Tom of Finland’s homoerotic drawings transformed the image of gay men.
Bulging biceps, abs of steel, leather biker gear. The trailer for the Tom of Finland biopic is likely exactly as its namesake would want it.
After all, that is exactly what made the Finn a pioneering and ground-breaking homo-erotic fetish artist in the late 20th century. (Although he might have made things a little more explicit if he was still alive.)
If you don’t know who Tom of Finland is now is your chance to catch up before his biopic, by director Dome Karukoski, and a book of his correspondence, entitled Sealed with a Secret, are both released in the autumn of 2017. And there’s plenty of material to dip into. In the renaissance that Tom of Finland has enjoyed in recent years, a Taschen book (Tom of Finland: XXL) has documented his work, and his art has been shown by major galleries, including the Los Angeles MOCA.
So why is an erotic artist – whose depictions of hyper-masculine men, including bikers, sailors, soldiers, and cowboys in the throws of lust – accepted by parts of the art world and why has it achieved cult icon status?
Let’s start from the beginning. Born in Finland in 1920 as Touko Laaksonen, he was raised by schoolteachers who cultivated his love for music, art and literature. But it was the strong working class men around him – lumberjacks and builders – that really grabbed his attention. In 1939 he headed to art school, but it was in the chaos of the Second World War, during his time as an anti-aircraft officer, that he was able to live out his sexual fantasies with uniform-clad men. By the mid-1950s, he was encouraged by a friend to send off his drawings to American muscle magazine Physique Pictorial, one of many homoerotic magazines disguised as sports publications to trump anti-gay censorship laws. The editor added the name of his country to his signature and “Tom of Finland” was born.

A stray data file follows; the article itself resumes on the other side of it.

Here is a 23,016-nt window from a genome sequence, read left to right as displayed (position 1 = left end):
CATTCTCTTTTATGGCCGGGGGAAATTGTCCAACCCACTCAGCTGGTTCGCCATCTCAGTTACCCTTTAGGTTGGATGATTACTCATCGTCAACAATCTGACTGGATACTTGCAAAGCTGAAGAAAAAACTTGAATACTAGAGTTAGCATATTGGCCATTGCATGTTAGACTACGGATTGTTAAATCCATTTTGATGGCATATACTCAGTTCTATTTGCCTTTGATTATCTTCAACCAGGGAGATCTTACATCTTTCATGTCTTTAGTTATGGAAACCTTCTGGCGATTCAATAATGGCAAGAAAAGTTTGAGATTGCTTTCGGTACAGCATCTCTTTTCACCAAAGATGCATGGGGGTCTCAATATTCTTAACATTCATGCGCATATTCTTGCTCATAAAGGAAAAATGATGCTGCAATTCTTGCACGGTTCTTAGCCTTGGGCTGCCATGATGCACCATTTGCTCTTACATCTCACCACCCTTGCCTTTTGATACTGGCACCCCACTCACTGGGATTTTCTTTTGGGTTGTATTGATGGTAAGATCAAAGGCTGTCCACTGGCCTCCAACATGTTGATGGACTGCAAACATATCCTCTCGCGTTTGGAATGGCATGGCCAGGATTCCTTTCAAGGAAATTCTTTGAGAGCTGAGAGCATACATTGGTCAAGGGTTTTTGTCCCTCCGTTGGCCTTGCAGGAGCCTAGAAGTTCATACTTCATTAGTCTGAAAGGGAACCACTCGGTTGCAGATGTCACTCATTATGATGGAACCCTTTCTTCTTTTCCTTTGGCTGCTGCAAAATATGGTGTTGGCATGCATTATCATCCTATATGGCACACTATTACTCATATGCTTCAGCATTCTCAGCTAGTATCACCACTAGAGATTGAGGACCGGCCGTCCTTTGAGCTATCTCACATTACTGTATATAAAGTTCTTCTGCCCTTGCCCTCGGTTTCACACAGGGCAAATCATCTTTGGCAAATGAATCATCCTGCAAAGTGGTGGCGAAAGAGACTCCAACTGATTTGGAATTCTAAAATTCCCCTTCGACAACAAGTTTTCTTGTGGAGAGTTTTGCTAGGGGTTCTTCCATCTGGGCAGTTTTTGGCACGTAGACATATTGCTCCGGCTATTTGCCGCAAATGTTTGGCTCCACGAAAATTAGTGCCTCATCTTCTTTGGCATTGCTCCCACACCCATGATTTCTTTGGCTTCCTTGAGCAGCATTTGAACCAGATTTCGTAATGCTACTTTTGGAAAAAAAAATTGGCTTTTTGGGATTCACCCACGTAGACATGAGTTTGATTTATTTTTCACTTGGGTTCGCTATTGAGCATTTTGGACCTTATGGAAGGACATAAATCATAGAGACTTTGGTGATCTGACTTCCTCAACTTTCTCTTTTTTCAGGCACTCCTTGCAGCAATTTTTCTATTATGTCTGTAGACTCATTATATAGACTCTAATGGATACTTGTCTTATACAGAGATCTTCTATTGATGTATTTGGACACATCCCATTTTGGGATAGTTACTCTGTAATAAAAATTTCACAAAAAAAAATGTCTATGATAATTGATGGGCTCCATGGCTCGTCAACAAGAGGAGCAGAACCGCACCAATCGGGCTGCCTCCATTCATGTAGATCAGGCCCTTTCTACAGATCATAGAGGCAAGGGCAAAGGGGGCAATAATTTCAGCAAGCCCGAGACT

By the 1970s, as homosexuality and censorship laws were relaxed, his highly sexual work became widely available in the mainstream and hit with liberal America. By that point, Tom had changed pop culture forever.
“Tom’s technique improved steadily throughout his life, plateauing in the early 1980s,” says Dian Hanson, Sexy Books editor at Taschen, who spent around eight years compiling images for the book Tom of Finland XXL. “His work also became steadily more explicit, as censorship eased, competition pushed the limits, and as he experienced more extreme sexual acts himself. He said that there was nothing he drew that he didn’t experience, in the end.”
“This mainstream crossover meant that gay male visibility began to be seen by a wider public as hyper-macho, leather and denim orientated, muscular, and so on,” explains Dawn Hoskin, a co-chair of the LGBTQ Working Group at the V&A museum.
“This was a far cry from the effeminate, “weak” homosexual stereotype that had pervaded popular culture in preceding decades when pejorative terms like ‘sissy’ and ‘pansy’ were born,” adds co-chair Zorian Clayton. “In a time when it was still illegal to be gay, Tom’s work exuded strength and pride.”
Susanna Luoto, the author of the upcoming Sealed With A Secret: Correspondence of Tom of Finland goes one step further.
To her, while Tom was simply drawing to fulfill his own need and lust, he was providing a service for gay men “far deeper than he could have ever imagined. These explicit and joyful depictions of gay sex have become a manifestation of equality. It’s not so much about art, but human rights,” she argues. “The drawings haven’t changed, the world has.”
And as LGBT communities gain more freedom in some parts of the world, she says Tom’s work – however explicit – must and will remain a part of that collective history. She adds: “It lives on only as long as it is actively supported and protected”.